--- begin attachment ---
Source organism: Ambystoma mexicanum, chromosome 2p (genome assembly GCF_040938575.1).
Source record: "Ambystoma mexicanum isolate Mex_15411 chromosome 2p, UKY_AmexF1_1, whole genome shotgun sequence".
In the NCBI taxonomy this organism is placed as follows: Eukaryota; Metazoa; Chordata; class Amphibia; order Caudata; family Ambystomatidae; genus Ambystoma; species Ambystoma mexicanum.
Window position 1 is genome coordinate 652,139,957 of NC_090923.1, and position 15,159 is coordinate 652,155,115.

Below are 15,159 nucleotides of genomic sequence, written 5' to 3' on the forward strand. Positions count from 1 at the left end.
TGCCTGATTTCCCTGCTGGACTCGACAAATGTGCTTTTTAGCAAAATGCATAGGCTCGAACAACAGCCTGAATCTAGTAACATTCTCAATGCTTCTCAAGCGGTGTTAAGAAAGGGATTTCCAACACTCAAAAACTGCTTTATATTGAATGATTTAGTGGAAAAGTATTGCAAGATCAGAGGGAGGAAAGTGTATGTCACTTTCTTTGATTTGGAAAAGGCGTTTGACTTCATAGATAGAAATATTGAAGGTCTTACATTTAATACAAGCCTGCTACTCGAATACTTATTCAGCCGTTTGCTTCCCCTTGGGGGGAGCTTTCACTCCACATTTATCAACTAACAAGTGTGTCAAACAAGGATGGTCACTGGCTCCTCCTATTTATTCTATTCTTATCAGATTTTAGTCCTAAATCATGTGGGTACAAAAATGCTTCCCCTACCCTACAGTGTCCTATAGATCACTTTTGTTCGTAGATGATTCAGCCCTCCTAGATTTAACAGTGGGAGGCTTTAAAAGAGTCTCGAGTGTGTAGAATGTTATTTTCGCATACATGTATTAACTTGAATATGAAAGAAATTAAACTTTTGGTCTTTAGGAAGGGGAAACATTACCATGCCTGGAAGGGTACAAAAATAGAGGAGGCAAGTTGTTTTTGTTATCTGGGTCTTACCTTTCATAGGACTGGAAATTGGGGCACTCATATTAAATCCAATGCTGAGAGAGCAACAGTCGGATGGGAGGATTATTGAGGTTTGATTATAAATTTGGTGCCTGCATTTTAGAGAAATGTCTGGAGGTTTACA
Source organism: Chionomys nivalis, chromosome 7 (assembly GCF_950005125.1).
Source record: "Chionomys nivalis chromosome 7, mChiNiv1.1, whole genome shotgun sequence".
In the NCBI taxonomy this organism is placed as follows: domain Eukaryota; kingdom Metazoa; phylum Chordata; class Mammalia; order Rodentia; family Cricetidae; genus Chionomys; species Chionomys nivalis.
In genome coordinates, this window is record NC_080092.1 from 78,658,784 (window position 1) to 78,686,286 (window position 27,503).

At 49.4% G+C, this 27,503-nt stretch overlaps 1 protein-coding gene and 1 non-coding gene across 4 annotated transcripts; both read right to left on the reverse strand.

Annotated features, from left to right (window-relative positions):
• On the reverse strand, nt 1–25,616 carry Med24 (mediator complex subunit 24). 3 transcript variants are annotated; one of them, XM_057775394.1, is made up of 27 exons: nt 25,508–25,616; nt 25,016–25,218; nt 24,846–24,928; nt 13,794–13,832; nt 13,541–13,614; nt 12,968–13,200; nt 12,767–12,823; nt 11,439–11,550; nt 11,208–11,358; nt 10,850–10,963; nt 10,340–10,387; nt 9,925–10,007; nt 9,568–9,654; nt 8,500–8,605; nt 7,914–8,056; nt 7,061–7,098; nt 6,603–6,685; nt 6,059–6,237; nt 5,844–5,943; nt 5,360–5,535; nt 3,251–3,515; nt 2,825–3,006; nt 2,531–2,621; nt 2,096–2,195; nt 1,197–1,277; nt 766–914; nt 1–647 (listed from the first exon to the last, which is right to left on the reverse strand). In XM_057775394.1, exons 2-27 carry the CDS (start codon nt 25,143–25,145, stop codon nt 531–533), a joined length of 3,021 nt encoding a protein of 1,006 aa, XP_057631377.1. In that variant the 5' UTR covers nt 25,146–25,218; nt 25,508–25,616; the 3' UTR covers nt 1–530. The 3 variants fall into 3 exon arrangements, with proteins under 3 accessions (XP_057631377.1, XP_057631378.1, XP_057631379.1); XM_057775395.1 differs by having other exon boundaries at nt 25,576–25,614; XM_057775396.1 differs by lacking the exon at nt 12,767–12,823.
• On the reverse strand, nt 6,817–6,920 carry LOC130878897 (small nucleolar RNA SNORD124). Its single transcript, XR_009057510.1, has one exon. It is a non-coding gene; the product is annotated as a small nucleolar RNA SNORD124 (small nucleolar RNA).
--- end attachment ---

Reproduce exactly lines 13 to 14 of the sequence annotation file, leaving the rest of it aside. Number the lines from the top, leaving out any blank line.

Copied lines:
• On the reverse strand, nt 1–25,616 carry Med24 (mediator complex subunit 24). 3 transcript variants are annotated; one of them, XM_057775394.1, is made up of 27 exons: nt 25,508–25,616; nt 25,016–25,218; nt 24,846–24,928; nt 13,794–13,832; nt 13,541–13,614; nt 12,968–13,200; nt 12,767–12,823; nt 11,439–11,550; nt 11,208–11,358; nt 10,850–10,963; nt 10,340–10,387; nt 9,925–10,007; nt 9,568–9,654; nt 8,500–8,605; nt 7,914–8,056; nt 7,061–7,098; nt 6,603–6,685; nt 6,059–6,237; nt 5,844–5,943; nt 5,360–5,535; nt 3,251–3,515; nt 2,825–3,006; nt 2,531–2,621; nt 2,096–2,195; nt 1,197–1,277; nt 766–914; nt 1–647 (listed from the first exon to the last, which is right to left on the reverse strand). In XM_057775394.1, exons 2-27 carry the CDS (start codon nt 25,143–25,145, stop codon nt 531–533), a joined length of 3,021 nt encoding a protein of 1,006 aa, XP_057631377.1. In that variant the 5' UTR covers nt 25,146–25,218; nt 25,508–25,616; the 3' UTR covers nt 1–530. The 3 variants fall into 3 exon arrangements, with proteins under 3 accessions (XP_057631377.1, XP_057631378.1, XP_057631379.1); XM_057775395.1 differs by having other exon boundaries at nt 25,576–25,614; XM_057775396.1 differs by lacking the exon at nt 12,767–12,823.
• On the reverse strand, nt 6,817–6,920 carry LOC130878897 (small nucleolar RNA SNORD124). Its single transcript, XR_009057510.1, has one exon. It is a non-coding gene; the product is annotated as a small nucleolar RNA SNORD124 (small nucleolar RNA).